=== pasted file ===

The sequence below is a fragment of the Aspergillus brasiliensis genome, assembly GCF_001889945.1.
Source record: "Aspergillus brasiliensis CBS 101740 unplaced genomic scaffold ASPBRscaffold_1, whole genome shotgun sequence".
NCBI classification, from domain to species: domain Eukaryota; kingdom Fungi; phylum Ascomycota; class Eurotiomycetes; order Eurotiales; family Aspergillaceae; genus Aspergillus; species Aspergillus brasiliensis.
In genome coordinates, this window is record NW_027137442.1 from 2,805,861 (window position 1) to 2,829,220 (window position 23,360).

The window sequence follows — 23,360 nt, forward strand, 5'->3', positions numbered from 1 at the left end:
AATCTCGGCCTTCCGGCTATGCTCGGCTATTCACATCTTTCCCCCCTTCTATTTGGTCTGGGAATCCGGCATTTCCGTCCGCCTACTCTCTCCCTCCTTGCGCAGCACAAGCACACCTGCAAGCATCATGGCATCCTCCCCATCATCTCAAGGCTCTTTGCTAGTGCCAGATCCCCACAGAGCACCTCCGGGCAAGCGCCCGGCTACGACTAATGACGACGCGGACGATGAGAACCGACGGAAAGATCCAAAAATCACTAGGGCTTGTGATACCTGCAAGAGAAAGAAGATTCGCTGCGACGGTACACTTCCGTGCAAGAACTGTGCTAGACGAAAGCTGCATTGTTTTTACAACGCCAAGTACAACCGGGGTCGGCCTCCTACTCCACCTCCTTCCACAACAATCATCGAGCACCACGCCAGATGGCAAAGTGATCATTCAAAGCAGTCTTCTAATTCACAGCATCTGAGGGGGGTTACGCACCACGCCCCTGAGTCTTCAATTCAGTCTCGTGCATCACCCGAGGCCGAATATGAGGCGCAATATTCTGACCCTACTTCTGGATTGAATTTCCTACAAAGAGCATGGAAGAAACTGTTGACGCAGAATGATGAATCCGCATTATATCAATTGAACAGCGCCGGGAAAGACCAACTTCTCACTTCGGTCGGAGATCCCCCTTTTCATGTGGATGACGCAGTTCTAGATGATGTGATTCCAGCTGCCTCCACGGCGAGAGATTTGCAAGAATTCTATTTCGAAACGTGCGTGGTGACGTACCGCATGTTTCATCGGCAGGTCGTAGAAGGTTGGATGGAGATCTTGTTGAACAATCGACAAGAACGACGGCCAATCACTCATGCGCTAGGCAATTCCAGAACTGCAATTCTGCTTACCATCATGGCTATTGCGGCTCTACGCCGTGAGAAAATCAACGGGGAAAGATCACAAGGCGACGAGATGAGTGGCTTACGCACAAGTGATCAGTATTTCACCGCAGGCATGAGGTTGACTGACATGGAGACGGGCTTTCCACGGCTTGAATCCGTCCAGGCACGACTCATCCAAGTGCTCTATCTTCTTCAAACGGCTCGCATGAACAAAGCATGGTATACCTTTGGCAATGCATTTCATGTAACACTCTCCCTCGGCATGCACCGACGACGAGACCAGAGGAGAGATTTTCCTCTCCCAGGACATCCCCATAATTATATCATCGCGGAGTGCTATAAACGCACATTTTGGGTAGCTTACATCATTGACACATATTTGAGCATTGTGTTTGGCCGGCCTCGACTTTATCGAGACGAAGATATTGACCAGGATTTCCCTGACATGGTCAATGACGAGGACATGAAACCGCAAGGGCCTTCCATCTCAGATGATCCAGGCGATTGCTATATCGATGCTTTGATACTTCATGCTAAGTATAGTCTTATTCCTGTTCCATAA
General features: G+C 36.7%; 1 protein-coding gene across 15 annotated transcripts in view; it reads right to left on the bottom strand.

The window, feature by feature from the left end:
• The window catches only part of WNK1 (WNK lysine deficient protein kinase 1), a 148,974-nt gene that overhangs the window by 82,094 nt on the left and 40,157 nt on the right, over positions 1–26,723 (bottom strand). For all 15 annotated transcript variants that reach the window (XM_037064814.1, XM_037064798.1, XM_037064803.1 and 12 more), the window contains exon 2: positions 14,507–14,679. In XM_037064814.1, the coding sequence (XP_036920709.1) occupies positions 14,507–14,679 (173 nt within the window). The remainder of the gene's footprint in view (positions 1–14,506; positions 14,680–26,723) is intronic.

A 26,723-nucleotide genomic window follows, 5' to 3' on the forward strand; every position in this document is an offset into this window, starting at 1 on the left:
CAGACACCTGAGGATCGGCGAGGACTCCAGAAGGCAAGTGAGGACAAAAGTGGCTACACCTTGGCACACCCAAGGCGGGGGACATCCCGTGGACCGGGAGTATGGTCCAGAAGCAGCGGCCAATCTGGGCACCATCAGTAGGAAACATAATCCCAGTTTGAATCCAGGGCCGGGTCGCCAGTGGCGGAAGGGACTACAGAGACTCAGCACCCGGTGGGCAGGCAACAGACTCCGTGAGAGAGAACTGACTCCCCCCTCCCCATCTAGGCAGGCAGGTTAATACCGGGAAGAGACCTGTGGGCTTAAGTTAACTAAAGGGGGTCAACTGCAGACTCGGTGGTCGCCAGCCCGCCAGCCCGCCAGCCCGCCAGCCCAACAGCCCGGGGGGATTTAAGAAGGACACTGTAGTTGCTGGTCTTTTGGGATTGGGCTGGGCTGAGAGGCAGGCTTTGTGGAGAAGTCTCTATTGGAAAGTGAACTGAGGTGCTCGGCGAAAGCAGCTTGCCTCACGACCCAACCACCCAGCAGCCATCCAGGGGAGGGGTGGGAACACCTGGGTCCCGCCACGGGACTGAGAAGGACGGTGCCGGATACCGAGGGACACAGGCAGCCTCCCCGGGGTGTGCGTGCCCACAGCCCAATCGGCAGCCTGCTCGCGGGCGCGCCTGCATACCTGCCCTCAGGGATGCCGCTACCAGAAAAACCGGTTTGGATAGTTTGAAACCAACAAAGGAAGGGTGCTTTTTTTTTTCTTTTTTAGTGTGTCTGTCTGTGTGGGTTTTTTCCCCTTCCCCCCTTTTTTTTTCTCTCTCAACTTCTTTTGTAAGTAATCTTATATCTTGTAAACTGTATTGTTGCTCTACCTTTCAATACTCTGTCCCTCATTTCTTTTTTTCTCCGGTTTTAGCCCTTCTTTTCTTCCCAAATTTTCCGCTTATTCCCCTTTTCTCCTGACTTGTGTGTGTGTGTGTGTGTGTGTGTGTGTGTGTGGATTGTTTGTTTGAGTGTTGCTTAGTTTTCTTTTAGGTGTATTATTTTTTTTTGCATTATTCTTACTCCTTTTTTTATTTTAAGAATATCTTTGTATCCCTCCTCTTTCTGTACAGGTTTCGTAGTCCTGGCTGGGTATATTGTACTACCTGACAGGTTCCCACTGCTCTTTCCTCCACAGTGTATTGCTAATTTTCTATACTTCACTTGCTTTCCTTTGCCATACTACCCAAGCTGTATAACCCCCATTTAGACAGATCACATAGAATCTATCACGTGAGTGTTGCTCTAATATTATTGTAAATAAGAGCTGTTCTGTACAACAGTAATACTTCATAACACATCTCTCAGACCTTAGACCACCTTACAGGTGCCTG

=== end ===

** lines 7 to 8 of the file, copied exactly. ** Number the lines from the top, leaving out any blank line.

General features: G+C 36.7%; 1 protein-coding gene across 15 annotated transcripts in view; it reads right to left on the bottom strand.

The window, feature by feature from the left end: